Column: Greitens’ sex scandal ends his political career

Missouri Gov. Eric Greitens faces allegations of sexual assault and felony invasion of privacy, and the GOP’s response is dooming him.

Maddie Niblett is a freshman journalism major at MU. She is an opinions columnist who writes about politics for The Maneater.

Even state governors aren’t immune to the rise in people believing sexual assault victims. Last Wednesday, a report was released detailing sexual assault allegations against Missouri Gov. Eric Greitens. In 2015, before becoming governor, Greitens apparently coerced his former hairstylist into engaging in sexual acts. To ensure her silence, Greitens allegedly blackmailed the woman with an intimate picture that he took without her knowledge or permission. The disgraced governor has already been indicted for felony invasion of privacy charges, but these new details of sexual assault are likely the final nail in the proverbial political coffin.

But Greitens isn’t going down without a fight. So far, he’s tried every Trump-patented method of turning people’s attention onto whatever he can spin as evidence that he’s the victim of a politically motivated witch hunt. Greitens’ scapegoat of choice is Kim Gardner, the St. Louis circuit attorney leading the investigation into him. Greitens wrongfully accused the prosecutor of breaking state laws after Gardner filed a (now-approved) motion to allow Harvard law professor Ronald Sullivan Jr. to help the prosecution.

This type of story is nothing new: politician is accused of misconduct, politician denies the claims and his supporters stand by him, politician either faces no consequences and makes the whole thing go away or resigns into obscurity. What makes Greitens’ case so interesting is that it’s not just his political opponents speaking out; for once, people in his own party are, too.

Shortly after the report detailing Greitens’ actions of sexual misconduct, Missouri attorney general and likely Republican Senate candidate Josh Hawley released a statement calling on Greitens to resign. Given that Hawley is one of the top Republican voices in Missouri, things don’t look great from our formerly up-and-coming state executive.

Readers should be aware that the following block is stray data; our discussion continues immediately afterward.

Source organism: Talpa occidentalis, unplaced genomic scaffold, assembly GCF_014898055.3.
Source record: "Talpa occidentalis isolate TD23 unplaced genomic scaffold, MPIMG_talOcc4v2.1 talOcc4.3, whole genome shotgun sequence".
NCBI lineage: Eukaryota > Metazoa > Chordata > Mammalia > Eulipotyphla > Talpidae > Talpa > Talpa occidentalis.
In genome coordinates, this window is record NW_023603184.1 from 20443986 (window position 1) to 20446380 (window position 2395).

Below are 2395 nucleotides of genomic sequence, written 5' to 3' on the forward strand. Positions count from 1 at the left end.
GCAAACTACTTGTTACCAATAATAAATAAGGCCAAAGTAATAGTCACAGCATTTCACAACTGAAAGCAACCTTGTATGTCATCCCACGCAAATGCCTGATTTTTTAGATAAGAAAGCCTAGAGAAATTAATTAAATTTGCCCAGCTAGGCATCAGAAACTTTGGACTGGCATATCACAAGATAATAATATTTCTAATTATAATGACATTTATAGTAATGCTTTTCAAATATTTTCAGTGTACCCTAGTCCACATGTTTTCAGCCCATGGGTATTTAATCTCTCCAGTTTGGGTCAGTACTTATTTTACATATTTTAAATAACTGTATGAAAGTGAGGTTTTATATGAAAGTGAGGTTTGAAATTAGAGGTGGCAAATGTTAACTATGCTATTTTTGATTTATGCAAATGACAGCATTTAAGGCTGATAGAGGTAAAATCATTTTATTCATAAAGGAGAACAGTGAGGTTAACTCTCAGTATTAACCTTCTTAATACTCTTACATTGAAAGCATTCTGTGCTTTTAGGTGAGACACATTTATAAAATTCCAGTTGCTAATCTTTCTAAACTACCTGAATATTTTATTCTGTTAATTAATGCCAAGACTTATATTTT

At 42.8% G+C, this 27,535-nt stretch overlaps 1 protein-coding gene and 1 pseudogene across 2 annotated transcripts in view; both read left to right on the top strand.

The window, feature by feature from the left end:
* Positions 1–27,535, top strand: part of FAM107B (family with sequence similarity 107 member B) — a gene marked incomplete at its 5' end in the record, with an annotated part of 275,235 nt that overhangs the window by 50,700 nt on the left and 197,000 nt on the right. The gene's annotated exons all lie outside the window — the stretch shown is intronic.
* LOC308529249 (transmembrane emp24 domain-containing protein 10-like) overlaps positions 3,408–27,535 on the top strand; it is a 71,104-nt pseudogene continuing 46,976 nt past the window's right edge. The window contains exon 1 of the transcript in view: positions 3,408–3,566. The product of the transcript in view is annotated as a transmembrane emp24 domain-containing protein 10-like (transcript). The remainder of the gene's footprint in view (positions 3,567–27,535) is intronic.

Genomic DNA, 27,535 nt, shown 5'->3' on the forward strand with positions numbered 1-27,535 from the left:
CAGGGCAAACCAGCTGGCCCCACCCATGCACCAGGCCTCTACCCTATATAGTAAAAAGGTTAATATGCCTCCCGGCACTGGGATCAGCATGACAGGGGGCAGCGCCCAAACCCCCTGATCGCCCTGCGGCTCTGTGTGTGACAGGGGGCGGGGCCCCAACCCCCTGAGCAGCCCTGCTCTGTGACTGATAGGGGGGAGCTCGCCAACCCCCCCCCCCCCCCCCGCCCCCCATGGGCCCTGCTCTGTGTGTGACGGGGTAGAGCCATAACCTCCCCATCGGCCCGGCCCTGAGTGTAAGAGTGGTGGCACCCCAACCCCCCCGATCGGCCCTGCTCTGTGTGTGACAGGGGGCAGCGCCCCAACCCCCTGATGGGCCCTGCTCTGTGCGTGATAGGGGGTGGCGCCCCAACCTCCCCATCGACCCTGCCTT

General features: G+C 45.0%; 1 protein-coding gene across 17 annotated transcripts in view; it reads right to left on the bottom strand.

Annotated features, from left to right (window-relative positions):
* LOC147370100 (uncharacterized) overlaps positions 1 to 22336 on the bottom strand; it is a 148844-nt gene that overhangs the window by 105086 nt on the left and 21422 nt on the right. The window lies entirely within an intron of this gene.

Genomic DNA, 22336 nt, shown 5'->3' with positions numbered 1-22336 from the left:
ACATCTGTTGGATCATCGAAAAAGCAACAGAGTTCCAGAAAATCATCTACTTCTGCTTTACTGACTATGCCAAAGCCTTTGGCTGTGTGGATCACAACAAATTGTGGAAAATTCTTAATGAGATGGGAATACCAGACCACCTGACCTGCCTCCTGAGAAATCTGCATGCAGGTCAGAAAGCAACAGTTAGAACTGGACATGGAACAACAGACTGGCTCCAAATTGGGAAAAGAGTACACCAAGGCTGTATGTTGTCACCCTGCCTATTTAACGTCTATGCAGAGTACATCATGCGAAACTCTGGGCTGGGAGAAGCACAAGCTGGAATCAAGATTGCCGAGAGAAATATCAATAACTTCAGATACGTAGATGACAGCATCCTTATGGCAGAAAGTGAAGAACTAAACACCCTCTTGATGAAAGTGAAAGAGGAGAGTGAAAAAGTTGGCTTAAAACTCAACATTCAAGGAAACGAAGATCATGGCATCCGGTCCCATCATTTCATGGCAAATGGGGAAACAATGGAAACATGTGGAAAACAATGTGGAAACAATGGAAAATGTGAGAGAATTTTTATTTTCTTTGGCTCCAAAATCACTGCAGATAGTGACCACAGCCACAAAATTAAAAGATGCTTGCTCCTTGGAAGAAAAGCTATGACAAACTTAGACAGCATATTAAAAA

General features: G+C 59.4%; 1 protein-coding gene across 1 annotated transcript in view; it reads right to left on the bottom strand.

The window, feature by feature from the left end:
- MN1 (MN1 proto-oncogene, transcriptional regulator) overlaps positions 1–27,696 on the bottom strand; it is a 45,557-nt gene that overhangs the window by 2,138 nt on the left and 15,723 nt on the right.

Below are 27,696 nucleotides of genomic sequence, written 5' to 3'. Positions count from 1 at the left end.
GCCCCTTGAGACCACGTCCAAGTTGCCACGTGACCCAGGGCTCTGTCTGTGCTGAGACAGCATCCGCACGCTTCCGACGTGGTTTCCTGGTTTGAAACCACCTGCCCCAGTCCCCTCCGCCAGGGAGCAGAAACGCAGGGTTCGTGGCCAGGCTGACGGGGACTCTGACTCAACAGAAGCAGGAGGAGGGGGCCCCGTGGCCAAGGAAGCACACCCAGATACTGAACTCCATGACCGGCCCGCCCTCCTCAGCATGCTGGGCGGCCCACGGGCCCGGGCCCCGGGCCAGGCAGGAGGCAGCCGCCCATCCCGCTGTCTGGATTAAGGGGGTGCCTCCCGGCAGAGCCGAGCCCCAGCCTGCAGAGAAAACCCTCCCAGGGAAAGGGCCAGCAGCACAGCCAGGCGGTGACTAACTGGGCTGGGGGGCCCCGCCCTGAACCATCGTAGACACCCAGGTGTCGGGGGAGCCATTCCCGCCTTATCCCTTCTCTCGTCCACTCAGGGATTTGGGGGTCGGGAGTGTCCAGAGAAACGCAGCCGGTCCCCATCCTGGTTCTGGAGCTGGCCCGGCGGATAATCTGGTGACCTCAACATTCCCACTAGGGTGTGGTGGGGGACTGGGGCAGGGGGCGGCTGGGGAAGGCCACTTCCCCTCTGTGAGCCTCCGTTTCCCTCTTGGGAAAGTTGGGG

This kind of bipartisan backlash against someone who was relatively well-liked pre-sexual assault scandal is almost unprecedented. Indeed, Trump’s supporters and the Republican Party have largely stood by the president through over a dozen accusations of sexual assault. So, what’s different about this time?

Hawley’s decision to come out against Greitens is most likely a political move. Claire McCaskill, Missouri’s democratic Senate incumbent and Hawley’s opponent in the upcoming 2018 Senate race, has taken advantage of this blow to the GOP by attempting to paint the attorney general as being close to Gov. Greitens. Hawley distancing himself so obviously is designed to erase that image and appeal to moderate voters. It’s a smart move, given the Democratic “blue wave,” or major demographic shift toward Democrats, that is promising to come crashing down on the nation during the 2018 midterm elections in November.

However, simple partisan politics may not be the whole explanation. Hawley’s call for Greitens’ resignation could be one of the first examples of the long-lasting effects of #MeToo. The social media-based movement, which gained popularity in October 2017 and advocates for justice for sexual assault victims, saw dozens of politicians, entertainers, business people and many others brought down by allegations of sexual assault. #MeToo allowed victims a platform to share their story and be heard, instead of the accused being able to sweep the stories under the rug and away from the public eye.

To put it simply, the lack of partisan support that Greitens is facing is probably an indication of the way that political norms have changed in recent months rather than the product of certain political circumstances.

According to experts on the judicial system, it may be difficult to find an impartial jury because of the overwhelming negative opinion that most people have about this case — a good indication that, despite fighting tooth and claw and using every trick in the book, Greitens is probably going to lose. Even if he somehow manages to win the case, impeachment is still highly likely, especially since his party has all but turned its back on him.

The trial itself is set for May 14, so the final result of this scandal remains to be seen. Either way, whether Greitens is able to keep his position as governor or is removed and disgraced, this debacle is a stain on his political career that he will never be able to remove.

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